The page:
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In this issue:
Deep Underground Science: New Issue of Symmetry Online
A Visit from George Shultz
Colloquium Today: A New Generation of Particle Accelerators

SLAC Today

Monday - March 8, 2010

Deep Underground Science: New Issue of Symmetry Online

(Illustration: Sandbox Studio.)

If you're a dark matter particle or a neutrino, it's a constant struggle to make yourself heard. The universe is an exceptionally noisy place, filled with a rain of cosmic-ray particles—mainly high-energy protons. One of the few places to escape the noise is deep underground, where the rock, earth or water above shields against cosmic rays and allows other particles to tell whatever they are trying to say.

This issue of Symmetry explores a range of particle physics and other sciences that can be be performed only deep underground.

Some highlights of the issue: plans for a U.S. deep underground science and engineering laboratory, taking clean equipment to an extreme in the Enriched Xenon Observatory in a salt deposit in New Mexico, the trial faced by the earthquake-stricken Abruzzo region and the Gran Sasso laboratory in Italy, the search for "dark life", and a day in the life of the Soudan underground lab in Minnesota.

A Visit from George Shultz

(Photo - visitors in the LCLS Undulator Hall)
John Galayda (second left) describes the workings of the LCLS undulators to Shultz (left) and colleagues. (Photo by Shawne Workman.)

Former U.S. Secretary of State George Shultz, presently a distinguished fellow at Stanford University's Hoover Institution, visited SLAC last week together with several colleagues, national security fellows in residence for the year at the Hoover Institution and Center for International Security and Cooperation at Stanford. After lunch with SLAC Director Persis Drell and Hoover Senior Fellow Sid Drell, the group toured the lab.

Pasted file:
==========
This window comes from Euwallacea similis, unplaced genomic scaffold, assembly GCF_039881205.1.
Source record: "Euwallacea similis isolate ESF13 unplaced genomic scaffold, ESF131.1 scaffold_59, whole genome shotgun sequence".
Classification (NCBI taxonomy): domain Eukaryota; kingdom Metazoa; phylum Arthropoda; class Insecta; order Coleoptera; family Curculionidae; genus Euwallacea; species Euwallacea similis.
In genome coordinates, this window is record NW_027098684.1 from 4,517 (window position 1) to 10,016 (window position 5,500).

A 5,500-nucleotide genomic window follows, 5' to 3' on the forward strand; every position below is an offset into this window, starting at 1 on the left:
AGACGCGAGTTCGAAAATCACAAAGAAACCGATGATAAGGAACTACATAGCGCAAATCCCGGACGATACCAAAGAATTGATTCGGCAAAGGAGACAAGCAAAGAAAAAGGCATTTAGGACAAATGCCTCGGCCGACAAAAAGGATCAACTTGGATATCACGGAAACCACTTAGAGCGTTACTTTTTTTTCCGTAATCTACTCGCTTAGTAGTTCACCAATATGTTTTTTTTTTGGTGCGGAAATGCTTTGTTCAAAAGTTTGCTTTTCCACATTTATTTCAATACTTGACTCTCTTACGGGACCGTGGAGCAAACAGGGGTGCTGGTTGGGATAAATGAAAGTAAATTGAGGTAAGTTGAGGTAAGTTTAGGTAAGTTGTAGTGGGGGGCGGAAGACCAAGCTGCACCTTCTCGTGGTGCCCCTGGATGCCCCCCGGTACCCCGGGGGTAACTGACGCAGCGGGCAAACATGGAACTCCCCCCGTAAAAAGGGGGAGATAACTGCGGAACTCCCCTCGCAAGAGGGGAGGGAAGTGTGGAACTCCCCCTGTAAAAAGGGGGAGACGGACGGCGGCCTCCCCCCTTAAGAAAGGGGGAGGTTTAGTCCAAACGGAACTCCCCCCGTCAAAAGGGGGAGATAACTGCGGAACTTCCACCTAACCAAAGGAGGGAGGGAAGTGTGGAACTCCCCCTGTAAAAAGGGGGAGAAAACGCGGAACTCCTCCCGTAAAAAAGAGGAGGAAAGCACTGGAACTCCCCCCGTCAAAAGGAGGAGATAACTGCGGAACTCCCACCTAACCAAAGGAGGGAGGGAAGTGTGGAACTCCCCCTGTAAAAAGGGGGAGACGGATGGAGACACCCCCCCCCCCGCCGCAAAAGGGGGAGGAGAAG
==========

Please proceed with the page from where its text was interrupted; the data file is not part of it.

The group visited the Klystron Gallery, then John Galayda, director of construction for the Linac Coherent Light Source, guided them through the LCLS Undulator Hall and Far Experimental Hall for a glimpse into the workings of the worlds' first hard X-ray laser.

Colloquium Today:
A New Generation of Particle Accelerators

(Image - SLAC Colloquium banner)

Particle accelerators and their associated technologies impact many aspects of our lives, from the inner workings of a microwave oven, to industrial processing of materials, to modern treatments for cancer, to keeping us safe. Tremendous technical progress in the last two decades has radically changed the landscape, transforming fantastic concepts into tangible reality. We'll take a look at how far these technologies have come, and what the future might hold.

Eric Colby is the acting head of the Advanced Accelerator Research Department and a senior scientist at SLAC. Eric has worked for more than two decades on a variety of accelerator research from particle and microwave sources to advanced concepts for accelerators. He is the spokesman of E163, an experiment to demonstrate techniques for accelerating particles with light.

The talk will begin at 4:15 p.m. today in Panofsky Auditorium. The colloquium is free and open to all.


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